Guard #1: “What?”

Mother: “[Son] was supposed to run at 11:00 pm. That was seven hours ago. I would have sat here all night and watched everyone compete, but you said we couldn’t be here.”

Guard #1: “Well, I—”

Mother: *holds up her hand* “I understand that you’re just doing your job. But I hope you understand why I’m not willing to sit here anymore.”

(My mother pushes past the man, who stands there in stunned silence as we leave. When we are just beyond the exit, the guard decides he wants the last word.)

Guard #1: “Hey! Thanks for being true fans of [Competition]! Great team spirit!”

(The next season, my brother was contacted and asked to compete again. He declined.)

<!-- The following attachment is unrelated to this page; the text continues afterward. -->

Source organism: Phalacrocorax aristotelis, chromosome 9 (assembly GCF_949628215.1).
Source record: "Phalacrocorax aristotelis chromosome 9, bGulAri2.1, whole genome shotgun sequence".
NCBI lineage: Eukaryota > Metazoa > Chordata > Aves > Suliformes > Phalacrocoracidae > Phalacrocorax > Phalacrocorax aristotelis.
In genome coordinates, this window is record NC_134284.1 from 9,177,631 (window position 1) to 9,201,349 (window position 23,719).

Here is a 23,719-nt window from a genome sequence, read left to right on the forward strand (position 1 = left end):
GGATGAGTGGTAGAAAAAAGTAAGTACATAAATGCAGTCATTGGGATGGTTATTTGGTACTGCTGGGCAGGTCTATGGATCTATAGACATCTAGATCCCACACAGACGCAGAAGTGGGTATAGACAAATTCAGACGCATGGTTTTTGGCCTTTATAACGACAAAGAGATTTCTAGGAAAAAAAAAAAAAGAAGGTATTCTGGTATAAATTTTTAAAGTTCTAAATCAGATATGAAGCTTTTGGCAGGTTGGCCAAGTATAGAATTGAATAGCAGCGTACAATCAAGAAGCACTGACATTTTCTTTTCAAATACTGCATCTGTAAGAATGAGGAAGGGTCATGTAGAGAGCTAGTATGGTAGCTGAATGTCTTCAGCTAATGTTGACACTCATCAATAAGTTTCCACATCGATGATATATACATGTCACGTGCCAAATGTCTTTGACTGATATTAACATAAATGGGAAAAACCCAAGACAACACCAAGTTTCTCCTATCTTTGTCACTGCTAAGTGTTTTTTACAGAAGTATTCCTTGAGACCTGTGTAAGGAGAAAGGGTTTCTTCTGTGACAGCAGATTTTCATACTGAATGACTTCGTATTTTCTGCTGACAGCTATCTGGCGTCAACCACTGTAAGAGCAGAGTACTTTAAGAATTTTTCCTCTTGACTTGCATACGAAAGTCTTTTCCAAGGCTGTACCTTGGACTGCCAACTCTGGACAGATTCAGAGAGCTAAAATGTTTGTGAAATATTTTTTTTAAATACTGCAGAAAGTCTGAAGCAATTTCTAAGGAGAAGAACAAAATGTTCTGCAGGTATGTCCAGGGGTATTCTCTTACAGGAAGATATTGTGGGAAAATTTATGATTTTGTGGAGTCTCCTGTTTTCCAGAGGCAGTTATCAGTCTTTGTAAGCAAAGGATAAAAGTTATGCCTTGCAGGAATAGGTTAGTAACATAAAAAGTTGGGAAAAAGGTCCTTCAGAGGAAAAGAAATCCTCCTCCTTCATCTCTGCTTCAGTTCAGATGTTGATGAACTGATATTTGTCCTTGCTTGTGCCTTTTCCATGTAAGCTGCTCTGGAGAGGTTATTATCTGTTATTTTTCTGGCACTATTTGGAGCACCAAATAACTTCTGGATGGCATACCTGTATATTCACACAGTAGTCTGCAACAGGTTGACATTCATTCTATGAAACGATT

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This Is News To Her!

, , , | Right | September 24, 2019

(I work in a low-level position at a TV station in my town. I rarely answer the phone but I do so today.)

Me: “Thank you for calling [Station]. How may I help you?”

Customer: “You ran a story with my husband in it and it had some flaws.”

Me: “All right. If you will tell me what information was wrong, I will let someone know.”

Customer: “My husband’s name was spelled wrong and so was his picture.”

(I find what she is referring to, realizing it is a story about her husband going to jail.)

Me: “Miss, are you referring to the man who vandalized the park?”

(The customer huffs.)

Customer: “Of course not. My husband wouldn’t do that, but you said he did.”

(I believe I realize the issue.)

Me: “I don’t think this story was about your husband, just a man with the same name.”

Customer: “Oh.”

(She waits a few seconds.)